Last edited by jtur88; 01-04-2012 at 10:12 AM..
Reply With Quote Quick reply to this message
 
Old 01-05-2012, 04:45 AM
 
Location: Oxford, England
13,036 posts, read 22,016,442 times
Reputation: 19908
Quote:
Originally Posted by jtur88 View Post
Americans, unlike the amused Brits, do retain a sense of the culture of the country their ancestors came from, and often are not fully assimilated even after several generations. My mother's parents were very strongly influenced by the culture of Lithuania, and in fact, my grandmother never learned to speak English, in more than 40 years in the US. Lithuanian parents in Chicago still send their children to one of several Lithuanian Schools, a century after the ancestors immigrated. Lithuanians in the Chicago area - Wikipedia, the free encyclopedia

There are restaurants in Upper Michigan where the menu is printed in Finnish, for dishes that have no name in English, although no new immigrants have come from Finland in nearly a century. Italian communities in upstate New York still retain close ties to Italian culture, as do Portuguese communities in southern Massachusetts. The largest and oldest Polish language newspaper in America is published in a little town in northern Wisconsin. And then there are the Cajuns of Louisiana, still the dominant regional culture two centuries after being expelled from Canada. And in fact, Cajun culture in Louisiana is now stronger and more conspicuous than it was 50 years ago, partly due to the late popularity of their cuisine, which has engendered a new-found pride in their ancestry.

There is a big difference between calling yourself of "Finnish ancestry" and thinking you are Finnish.... I used to live in Scotland and people visiting would genuinely believe they were American and Scottish when they knew absolutely nothing about Scotland, or its culture. They had a romantic notion of what Scotland was like and nil knowledge of the actual reality. Same with Ireland.


I think it is nice that immigrants to a new country retain some of their cultural traditions the language etc... that makes for a more interesting melting pot of a place. But to call yourself from a country when your ancestors came there generations ago to me is simply silly. Oh and by the way it is not only the Brits who are amused but also the Finns, Germans, Italians etc...

The reality is that culture is an organic thing, it changes and mutates and unless you are part of that culture as it does so you are no longer part of it. I am no longer French for example because I simply have not evolved with the French culture for decades.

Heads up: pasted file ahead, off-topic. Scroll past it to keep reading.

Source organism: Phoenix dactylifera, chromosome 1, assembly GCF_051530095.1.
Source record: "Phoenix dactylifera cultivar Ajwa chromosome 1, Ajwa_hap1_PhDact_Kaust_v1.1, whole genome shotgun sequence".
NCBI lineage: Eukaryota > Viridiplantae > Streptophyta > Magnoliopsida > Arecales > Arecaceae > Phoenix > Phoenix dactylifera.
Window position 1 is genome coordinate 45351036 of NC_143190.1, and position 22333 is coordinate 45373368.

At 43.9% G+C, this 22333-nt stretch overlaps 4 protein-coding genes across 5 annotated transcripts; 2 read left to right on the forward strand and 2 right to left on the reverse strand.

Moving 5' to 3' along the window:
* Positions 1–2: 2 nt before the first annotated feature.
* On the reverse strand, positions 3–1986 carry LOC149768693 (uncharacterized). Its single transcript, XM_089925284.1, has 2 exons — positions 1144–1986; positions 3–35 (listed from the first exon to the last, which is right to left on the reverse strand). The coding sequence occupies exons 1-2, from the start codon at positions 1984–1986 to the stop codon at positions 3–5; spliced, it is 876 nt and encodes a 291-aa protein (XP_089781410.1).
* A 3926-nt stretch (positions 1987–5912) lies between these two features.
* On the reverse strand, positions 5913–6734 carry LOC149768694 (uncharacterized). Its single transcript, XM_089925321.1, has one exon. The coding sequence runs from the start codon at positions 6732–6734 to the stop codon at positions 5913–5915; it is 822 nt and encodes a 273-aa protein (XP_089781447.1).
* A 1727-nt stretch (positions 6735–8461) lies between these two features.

Like "Scottish"or ""Finnish" Americans who simply haven't got a clue what Finland or Scotland has evolved into since Grand-Pa and Grand-Ma left their Native soil. It is great that people are interested in history but the way some romanticise the past and ignore the present and future is a little sad.

I also always find it sad that people fail to assimilate when they move to new countries. I am sorry but someone who does not speak the language of her new Nation after 40 years to me is rather pathetic and an insult to the new country. I would have never dreamt of moving to Britain and only speaking French. That to me would have been the most arrogant, ignorant and dare I say churlish thing to do. Wherever you move to you adapt. You become someone new. That is part of the process.

Do I still retain some of my native culture ? Of course. But do I fool myself that I am still really French ? No. And if I had great-grand kids then it would be beyond absurd for them to call themselves French too or even English had they been raised in the US. Ancestral culture is important but the one which truly shapes us is the one we genuinely socially engage with growing up. I have never yet to meet an American "Finn", "Scot" or "Lithuanian" who genuinely was according to actual "Finns", "Scots" and "Lithuanian".


I spent three years in the US and visit every year , and met many of these people and not one so far has been even remotely close to the genuine article in terms of culture and mores. Apart from old people who only recently left.

I only wish the Italian Americans actually remembered their culinary traditions to be honest because what passes for Italian food in the US by "genuine Italians" is nothing of the sort. I think I have had one genuine Italian meal in the US. Having little Italian flags in little Italy and even speaking Italian does not an Italian make. It is a little more complex than that.

I have tried many times to discuss current affairs of various countries and current culture and trends with those "exiled" romantics and I knew more about their countries than they did. Sorry but that is not right. I assume a Scot would know a hell of a lot more about Scotland than I would.